"I love coaching -- and not just coaching because it’s about winning football games, but coaching because you have the opportunity to impact young men and people. And that’s what I want to do. I want to be able to coach people and impact people and win football games and hopefully win a Super Bowl.
"Somebody wanted to ask me my biggest regret? My biggest regret is not winning the Super Bowl. I know I stood up in front when I first got the job and told people I was going to win a Super Bowl -- and that’s my biggest regret as the head coach of this football team is that we didn’t win it. We got there and we had our chance, we had our opportunity.”
Reflecting back on his hiring and his future:
“One of the thing that (former owner Jerry) Richardson asked me in our interview was how long do you want ot be a head coach and I said eight or 10 years. And he said ‘why only eight?’ And I said ‘I don’t know. Maybe after eight, nine or 10 then maybe it’s time for a change.’ But who knows – maybe that’s what this is? But I do know this more than anything else: I do believe in the way I do things, I do believe in who I am and I do believe I will get an opportunity and I will coach again.”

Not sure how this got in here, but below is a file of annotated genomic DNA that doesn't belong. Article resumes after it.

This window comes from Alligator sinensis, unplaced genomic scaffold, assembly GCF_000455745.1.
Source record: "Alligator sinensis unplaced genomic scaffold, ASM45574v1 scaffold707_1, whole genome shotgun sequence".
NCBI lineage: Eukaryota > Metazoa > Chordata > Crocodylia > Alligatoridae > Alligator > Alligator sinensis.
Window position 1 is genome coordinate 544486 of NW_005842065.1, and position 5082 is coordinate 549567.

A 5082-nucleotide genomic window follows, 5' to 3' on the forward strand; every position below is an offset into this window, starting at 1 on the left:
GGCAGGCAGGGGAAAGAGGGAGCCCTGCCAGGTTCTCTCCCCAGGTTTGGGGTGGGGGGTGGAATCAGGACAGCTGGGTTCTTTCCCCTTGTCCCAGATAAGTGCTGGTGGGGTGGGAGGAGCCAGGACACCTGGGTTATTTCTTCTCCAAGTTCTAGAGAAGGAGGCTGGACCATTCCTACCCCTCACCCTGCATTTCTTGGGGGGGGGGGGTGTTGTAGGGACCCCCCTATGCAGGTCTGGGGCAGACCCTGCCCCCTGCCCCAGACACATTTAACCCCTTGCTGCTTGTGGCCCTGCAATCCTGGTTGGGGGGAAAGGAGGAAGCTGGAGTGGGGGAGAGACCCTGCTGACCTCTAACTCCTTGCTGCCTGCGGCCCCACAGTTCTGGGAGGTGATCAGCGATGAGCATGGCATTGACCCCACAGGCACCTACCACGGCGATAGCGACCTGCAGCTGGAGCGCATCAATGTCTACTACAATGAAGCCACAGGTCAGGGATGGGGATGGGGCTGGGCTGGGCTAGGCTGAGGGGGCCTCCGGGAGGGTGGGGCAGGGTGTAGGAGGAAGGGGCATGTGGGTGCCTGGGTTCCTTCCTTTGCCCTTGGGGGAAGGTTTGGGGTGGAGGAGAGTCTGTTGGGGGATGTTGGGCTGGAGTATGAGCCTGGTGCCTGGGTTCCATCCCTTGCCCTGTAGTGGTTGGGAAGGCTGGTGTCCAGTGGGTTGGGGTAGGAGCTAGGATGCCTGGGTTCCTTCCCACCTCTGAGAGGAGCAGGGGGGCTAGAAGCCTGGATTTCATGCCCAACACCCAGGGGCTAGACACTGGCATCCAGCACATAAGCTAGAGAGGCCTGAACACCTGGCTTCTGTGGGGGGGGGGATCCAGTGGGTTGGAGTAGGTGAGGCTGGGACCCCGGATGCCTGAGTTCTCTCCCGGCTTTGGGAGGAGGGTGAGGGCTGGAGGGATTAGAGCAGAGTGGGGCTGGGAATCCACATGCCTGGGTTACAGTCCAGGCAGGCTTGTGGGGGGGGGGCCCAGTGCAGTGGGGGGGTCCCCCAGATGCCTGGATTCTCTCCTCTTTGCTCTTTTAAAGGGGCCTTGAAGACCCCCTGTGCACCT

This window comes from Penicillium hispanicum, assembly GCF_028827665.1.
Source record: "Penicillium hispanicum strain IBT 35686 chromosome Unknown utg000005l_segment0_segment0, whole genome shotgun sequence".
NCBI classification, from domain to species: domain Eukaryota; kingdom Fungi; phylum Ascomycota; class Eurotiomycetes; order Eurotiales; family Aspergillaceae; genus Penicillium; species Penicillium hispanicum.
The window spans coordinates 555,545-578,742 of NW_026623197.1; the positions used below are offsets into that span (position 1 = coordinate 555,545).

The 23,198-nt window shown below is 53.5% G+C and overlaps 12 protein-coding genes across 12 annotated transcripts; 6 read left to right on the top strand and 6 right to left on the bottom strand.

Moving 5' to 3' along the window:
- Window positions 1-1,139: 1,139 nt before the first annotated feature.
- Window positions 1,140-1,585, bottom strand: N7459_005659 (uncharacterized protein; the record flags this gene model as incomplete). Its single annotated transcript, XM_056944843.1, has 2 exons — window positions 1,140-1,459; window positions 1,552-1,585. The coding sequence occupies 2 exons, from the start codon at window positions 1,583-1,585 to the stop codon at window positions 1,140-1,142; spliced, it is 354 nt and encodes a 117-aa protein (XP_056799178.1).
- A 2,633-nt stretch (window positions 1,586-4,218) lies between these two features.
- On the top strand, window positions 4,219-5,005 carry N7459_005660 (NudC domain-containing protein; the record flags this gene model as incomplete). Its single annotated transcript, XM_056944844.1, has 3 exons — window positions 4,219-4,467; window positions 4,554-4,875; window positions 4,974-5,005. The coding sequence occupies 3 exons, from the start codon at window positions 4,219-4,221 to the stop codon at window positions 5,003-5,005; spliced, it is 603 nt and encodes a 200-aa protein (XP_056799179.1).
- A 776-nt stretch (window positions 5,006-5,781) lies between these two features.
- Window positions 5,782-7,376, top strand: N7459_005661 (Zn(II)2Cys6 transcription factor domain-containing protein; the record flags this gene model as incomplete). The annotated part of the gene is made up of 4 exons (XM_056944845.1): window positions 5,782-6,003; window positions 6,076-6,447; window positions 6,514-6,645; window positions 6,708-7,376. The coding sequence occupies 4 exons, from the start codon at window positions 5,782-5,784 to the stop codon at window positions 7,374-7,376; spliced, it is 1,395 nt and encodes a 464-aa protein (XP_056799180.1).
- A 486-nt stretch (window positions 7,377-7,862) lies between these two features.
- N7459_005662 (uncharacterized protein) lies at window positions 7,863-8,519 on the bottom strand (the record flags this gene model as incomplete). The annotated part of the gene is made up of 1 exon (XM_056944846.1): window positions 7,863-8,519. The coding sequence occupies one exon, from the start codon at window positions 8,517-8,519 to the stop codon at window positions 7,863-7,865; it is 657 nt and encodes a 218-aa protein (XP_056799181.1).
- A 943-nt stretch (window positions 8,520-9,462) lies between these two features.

What he would say in his next job interview:
“There are a lot of things I would do differently, there really are.
I think I’ve got the right kind of experience -- I do. I just think that having gone through the things that I’ve gone through, been through the things that we’ve been through, been where we’ve been, it gives me experience.
It doesn’t mean I’ll be better than anybody else, but what it does give me is perspective. I’ve had perspective. And I told this to the players: I played in this league, I was fortunate to play.
It doesn’t mean I’m going to be a better coach than anybody, but it means I’m a coach who has perspective. Well, I’m a coach that has perspective, I’ve been through it.
Like I told you guys: at the end of the day, it’s production-based. You don’t produce then it’s time to move on.
I’m kind of excited, I really am. I’m really looking forward to a lot of opportunities. I’m looking forward to a little bit of time. I was looking forward to a little bit of rest, but (wife) Stephanie already had me doing the dishes last night, so that’s a little different.”
You can watch Rivera's full farewell media conference here.